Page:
15. #15 Alex Deam
    April 8, 2009

    Thanks for your answers Ethan!

    I’m going to press my luck and ask a third question (I feel like Aladdin right now) if that’s okay. You mentioned above about the Higgs boson giving particles mass, and then said something about E=mc^2. Does this mean that the Higgs is responsible for giving particles energy as well? That it just sort of gives them this mass-energy content, and then colloquially physicists just say it gives it mass?

    Thanks in advance if you can answer that one.

  16. #16 Ethan Siegel
    April 8, 2009

    Nope. Back when the Universe was young, mass didn’t mean very much, as the kinetic energies of these particles were much greater than their rest mass energies.

    So regardless of what the Higgs does today (or whether it even exists!), these particles — whenever they were created — had their energy from whatever made them, irrespective of the Higgs.

  17. #17 Mu
    April 8, 2009

    My problem with dark mass is – why doesn’t it clump up? One explanation I got was that it can’t shed momentum, so it just keeps flying around. But by that notion, it would fly straight through a black hole, what sounds as far fetched; light can’t escape, but dark matter can?

  18. #18 Mister Troll
    April 8, 2009

    Thanks for the post! Particularly as I was one who specifically requested it.

    I can see clearly why you are convinced — and I am willing to be convinced as well, but my “layman’s” eyes (I am a physicist, but in a wholly different field) see three photos with red in the middle and blue on the outside. I hope I’m not being totally dense, but I don’t see any obvious differences between the three cases.

  19. #19 Ethan Siegel
    April 9, 2009

    Dark mass doesn’t clump up because it’s so diffuse, and there’s no way for it to lose its angular momentum. When DM crosses the event horizon of a black hole, it still gets captured, but if it doesn’t, it won’t be.

    Also, as far as we know, it doesn’t interact with things like the Earth and Sun. There’s a crazy (but true) theorem that states that if two bodies interact gravitationally and they start out unbound to one another, they will end up unbound. I am trying to get around it by considering 3-body interactions, but that’s part of my research work!

    And the obvious differences between the three cases are the specific geometries. You need to put in a different (apparently arbitrary) configuration to get the results for each galaxy cluster. Not to mention how different the configurations need to be either significantly earlier or later in the collision.

  20. #20 Alex Deam
    April 9, 2009

    Nope. Back when the Universe was young, mass didn’t mean very much, as the kinetic energies of these particles were much greater than their rest mass energies.

    So regardless of what the Higgs does today (or whether it even exists!), these particles — whenever they were created — had their energy from whatever made them, irrespective of the Higgs.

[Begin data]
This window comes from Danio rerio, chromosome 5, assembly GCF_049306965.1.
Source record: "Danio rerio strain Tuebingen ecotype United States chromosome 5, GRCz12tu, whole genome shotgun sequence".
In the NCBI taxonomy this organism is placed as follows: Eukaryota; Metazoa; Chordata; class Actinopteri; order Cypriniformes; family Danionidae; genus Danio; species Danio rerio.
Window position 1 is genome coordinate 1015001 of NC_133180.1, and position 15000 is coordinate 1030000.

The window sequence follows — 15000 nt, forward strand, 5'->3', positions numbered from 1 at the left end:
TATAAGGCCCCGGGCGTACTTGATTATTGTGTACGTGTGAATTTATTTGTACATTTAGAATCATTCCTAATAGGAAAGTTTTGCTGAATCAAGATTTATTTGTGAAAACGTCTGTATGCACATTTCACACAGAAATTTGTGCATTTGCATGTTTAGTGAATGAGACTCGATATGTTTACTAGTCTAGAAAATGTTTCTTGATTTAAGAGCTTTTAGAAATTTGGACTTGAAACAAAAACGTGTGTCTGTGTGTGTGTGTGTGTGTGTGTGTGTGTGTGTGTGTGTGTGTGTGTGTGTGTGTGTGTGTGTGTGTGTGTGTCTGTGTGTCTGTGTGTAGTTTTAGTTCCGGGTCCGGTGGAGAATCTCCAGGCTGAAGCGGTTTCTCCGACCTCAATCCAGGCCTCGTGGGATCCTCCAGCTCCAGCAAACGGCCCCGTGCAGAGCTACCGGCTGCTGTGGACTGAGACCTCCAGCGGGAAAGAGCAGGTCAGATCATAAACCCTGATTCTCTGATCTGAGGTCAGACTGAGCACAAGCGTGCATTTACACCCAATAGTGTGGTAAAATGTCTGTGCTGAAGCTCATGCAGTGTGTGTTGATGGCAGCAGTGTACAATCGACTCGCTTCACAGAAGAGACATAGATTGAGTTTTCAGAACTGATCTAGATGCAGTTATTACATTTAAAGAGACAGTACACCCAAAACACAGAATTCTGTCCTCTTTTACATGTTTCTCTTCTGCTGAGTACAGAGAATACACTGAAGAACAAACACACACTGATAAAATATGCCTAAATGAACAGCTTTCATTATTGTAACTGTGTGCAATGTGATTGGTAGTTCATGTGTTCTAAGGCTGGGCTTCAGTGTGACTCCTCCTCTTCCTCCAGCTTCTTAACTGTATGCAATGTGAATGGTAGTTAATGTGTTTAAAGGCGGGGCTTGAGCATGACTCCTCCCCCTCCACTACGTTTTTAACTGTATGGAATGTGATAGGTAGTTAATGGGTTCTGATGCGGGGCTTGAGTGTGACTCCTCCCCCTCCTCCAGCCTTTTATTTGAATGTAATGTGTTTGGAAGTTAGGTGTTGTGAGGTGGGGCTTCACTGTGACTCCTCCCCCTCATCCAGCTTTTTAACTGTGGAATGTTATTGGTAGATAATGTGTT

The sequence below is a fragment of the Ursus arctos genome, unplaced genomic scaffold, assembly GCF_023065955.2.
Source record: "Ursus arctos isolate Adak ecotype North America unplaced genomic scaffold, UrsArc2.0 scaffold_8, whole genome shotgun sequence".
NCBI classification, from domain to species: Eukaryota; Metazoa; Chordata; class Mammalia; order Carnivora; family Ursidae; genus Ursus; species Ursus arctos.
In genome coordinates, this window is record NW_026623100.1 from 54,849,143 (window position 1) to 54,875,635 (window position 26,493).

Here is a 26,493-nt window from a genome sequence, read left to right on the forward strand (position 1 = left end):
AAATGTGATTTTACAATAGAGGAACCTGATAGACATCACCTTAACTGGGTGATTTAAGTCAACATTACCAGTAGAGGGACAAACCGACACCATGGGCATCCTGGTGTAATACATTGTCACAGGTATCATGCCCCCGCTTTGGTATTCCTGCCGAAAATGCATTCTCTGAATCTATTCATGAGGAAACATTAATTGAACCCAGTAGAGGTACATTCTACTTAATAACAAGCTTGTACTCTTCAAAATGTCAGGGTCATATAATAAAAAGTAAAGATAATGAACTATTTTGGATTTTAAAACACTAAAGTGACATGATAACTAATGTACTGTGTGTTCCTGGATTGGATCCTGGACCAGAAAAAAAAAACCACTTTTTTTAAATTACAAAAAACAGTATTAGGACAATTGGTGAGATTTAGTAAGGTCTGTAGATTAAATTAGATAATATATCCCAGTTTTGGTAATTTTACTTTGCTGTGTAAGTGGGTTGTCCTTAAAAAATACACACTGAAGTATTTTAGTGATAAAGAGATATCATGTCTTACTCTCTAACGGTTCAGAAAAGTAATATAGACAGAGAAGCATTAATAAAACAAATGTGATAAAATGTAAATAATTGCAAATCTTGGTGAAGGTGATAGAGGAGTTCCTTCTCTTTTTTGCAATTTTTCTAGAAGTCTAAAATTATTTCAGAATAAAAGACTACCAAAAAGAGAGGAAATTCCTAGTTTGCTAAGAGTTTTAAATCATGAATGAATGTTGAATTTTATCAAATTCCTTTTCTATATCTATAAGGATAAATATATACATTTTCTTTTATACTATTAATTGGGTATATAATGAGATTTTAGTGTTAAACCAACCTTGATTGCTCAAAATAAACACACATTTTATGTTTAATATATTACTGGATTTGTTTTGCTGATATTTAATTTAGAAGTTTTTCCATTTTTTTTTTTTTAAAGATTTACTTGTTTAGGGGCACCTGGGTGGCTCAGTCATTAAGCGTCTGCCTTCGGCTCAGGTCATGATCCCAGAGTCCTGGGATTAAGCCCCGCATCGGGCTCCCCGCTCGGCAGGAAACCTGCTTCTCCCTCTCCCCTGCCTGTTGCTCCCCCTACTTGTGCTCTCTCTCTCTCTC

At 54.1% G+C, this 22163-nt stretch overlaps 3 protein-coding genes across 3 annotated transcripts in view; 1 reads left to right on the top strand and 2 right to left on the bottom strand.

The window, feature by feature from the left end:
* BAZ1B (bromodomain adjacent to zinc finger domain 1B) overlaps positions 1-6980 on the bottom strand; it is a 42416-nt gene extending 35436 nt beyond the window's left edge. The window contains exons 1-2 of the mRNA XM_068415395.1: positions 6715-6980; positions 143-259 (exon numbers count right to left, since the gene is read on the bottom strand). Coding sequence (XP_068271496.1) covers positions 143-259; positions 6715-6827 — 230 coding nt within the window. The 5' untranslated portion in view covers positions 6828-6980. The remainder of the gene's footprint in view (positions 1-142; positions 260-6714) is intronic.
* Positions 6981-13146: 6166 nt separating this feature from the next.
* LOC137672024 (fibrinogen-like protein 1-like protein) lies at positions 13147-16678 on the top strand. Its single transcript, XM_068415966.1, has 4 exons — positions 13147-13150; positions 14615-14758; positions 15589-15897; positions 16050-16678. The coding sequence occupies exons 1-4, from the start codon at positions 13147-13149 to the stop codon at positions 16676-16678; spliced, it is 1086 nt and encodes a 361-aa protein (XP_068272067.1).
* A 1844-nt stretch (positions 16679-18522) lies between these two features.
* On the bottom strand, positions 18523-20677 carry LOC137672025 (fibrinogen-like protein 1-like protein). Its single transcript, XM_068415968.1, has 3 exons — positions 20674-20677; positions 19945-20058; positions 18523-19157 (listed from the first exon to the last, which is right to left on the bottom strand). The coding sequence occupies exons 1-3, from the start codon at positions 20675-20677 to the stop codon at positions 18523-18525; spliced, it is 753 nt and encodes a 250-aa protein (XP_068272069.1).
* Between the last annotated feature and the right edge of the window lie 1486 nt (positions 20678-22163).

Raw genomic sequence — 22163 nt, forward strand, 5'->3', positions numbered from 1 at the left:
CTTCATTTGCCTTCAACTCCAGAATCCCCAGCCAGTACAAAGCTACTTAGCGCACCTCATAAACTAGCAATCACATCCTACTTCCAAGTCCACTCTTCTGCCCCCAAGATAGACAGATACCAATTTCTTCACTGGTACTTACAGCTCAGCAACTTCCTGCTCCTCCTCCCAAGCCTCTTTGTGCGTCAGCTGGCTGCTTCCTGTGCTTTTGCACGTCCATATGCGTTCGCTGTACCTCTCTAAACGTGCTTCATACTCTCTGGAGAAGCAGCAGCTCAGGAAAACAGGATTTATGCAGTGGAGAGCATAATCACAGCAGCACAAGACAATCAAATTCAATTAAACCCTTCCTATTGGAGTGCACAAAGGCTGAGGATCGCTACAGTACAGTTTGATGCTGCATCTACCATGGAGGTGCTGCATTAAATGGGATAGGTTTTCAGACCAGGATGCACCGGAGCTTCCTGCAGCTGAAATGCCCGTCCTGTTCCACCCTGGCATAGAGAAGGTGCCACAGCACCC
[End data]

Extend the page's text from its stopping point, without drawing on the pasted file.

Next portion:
Hold on, so matter originally had just energy, then at some point the Higgs particle gave it mass? If I’ve interpreted that correctly, then what exactly is mass? I thought it was just a manifestation of energy, and that due to the history of science and everyday experience, the layman tends to view mass and energy as distinct, when they’re really the same thing. Is this wrong?

  21. #21 Jonathan
    April 11, 2009

    Why can’t electromagnetism explain part or all of the attractive force attributed to DM? 98% of the matter in the Universe is hydrogen. 98% of mater in the Universe is plasma. That means the vast majority of matter in the Universe (~96%) is hydrogen plasma. Hydrogen plasma is highly conductive. When conductors are rotated against each other, the generate electric current. Electric currents generate magnetic fields. You can propagate a magnetic field by using a conductive medium as an intermediate. Like waving a bar magnet over a pile of paper clips, it only works close up. However, if you attach a paper clip to the magnet, you can daisy-chain them out to a much farther reach. This effect is at work in the magnetosphere of Jupiter. Ions from Io allow the Jovian magnetosphere to expand greatly.

    Stars are spinning balls of plasma that have massive magnetic fields. They also kick off large amounts of hydrogen and helium ions, forming a soup of ions in interstellar space (though this soup is significantly less dense in our stellar neighborhood). Also, the stars in a galaxy are all oriented in the same direction; thought to be due to the action of super-massive black holes in the formation of galaxies (though, again, our own star is oddly out of alignment). This allows the magnetics fields off all the stars to propagate throughout the galaxy in a mostly coherent manner. The galaxies themselves are spinning plates of plasma, and if they had a coherent magnetic field, qould be able to propagate that field just like the stars do to form super-clusters.